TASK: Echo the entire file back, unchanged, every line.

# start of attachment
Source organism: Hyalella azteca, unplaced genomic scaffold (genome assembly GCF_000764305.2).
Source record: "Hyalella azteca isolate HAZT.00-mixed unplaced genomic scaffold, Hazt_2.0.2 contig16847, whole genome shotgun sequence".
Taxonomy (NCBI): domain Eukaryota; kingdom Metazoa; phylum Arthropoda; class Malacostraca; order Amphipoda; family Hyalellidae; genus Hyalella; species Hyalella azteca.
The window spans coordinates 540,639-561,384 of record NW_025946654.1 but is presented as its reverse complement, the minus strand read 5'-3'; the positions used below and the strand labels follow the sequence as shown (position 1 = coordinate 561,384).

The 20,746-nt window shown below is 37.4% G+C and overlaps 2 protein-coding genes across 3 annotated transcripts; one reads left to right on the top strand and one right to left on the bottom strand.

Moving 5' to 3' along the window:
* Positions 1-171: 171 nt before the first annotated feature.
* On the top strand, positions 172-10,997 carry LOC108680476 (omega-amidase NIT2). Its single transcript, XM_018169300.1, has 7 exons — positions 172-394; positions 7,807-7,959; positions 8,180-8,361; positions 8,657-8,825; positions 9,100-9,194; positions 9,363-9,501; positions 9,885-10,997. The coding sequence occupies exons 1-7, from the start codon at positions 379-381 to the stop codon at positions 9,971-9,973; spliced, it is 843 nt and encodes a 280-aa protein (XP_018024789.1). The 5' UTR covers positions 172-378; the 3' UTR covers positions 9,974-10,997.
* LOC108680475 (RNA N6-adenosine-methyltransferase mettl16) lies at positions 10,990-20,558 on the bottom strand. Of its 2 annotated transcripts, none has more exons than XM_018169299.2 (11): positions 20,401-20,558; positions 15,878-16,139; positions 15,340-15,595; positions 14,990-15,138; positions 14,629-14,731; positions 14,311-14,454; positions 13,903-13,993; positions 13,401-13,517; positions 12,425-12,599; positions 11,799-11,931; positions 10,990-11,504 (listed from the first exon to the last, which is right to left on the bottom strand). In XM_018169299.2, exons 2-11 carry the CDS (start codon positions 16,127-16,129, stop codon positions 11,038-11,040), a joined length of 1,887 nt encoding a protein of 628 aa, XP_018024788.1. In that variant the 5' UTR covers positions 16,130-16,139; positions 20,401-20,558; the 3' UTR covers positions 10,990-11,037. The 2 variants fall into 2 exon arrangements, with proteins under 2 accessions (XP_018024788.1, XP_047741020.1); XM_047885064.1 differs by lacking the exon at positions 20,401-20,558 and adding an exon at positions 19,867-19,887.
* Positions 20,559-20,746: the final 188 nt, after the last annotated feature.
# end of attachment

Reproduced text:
Source organism: Hyalella azteca, unplaced genomic scaffold (genome assembly GCF_000764305.2).
Source record: "Hyalella azteca isolate HAZT.00-mixed unplaced genomic scaffold, Hazt_2.0.2 contig16847, whole genome shotgun sequence".
Taxonomy (NCBI): domain Eukaryota; kingdom Metazoa; phylum Arthropoda; class Malacostraca; order Amphipoda; family Hyalellidae; genus Hyalella; species Hyalella azteca.
The window spans coordinates 540,639-561,384 of record NW_025946654.1 but is presented as its reverse complement, the minus strand read 5'-3'; the positions used below and the strand labels follow the sequence as shown (position 1 = coordinate 561,384).

The 20,746-nt window shown below is 37.4% G+C and overlaps 2 protein-coding genes across 3 annotated transcripts; one reads left to right on the top strand and one right to left on the bottom strand.

Moving 5' to 3' along the window:
* Positions 1-171: 171 nt before the first annotated feature.
* On the top strand, positions 172-10,997 carry LOC108680476 (omega-amidase NIT2). Its single transcript, XM_018169300.1, has 7 exons — positions 172-394; positions 7,807-7,959; positions 8,180-8,361; positions 8,657-8,825; positions 9,100-9,194; positions 9,363-9,501; positions 9,885-10,997. The coding sequence occupies exons 1-7, from the start codon at positions 379-381 to the stop codon at positions 9,971-9,973; spliced, it is 843 nt and encodes a 280-aa protein (XP_018024789.1). The 5' UTR covers positions 172-378; the 3' UTR covers positions 9,974-10,997.
* LOC108680475 (RNA N6-adenosine-methyltransferase mettl16) lies at positions 10,990-20,558 on the bottom strand. Of its 2 annotated transcripts, none has more exons than XM_018169299.2 (11): positions 20,401-20,558; positions 15,878-16,139; positions 15,340-15,595; positions 14,990-15,138; positions 14,629-14,731; positions 14,311-14,454; positions 13,903-13,993; positions 13,401-13,517; positions 12,425-12,599; positions 11,799-11,931; positions 10,990-11,504 (listed from the first exon to the last, which is right to left on the bottom strand). In XM_018169299.2, exons 2-11 carry the CDS (start codon positions 16,127-16,129, stop codon positions 11,038-11,040), a joined length of 1,887 nt encoding a protein of 628 aa, XP_018024788.1. In that variant the 5' UTR covers positions 16,130-16,139; positions 20,401-20,558; the 3' UTR covers positions 10,990-11,037. The 2 variants fall into 2 exon arrangements, with proteins under 2 accessions (XP_018024788.1, XP_047741020.1); XM_047885064.1 differs by lacking the exon at positions 20,401-20,558 and adding an exon at positions 19,867-19,887.
* Positions 20,559-20,746: the final 188 nt, after the last annotated feature.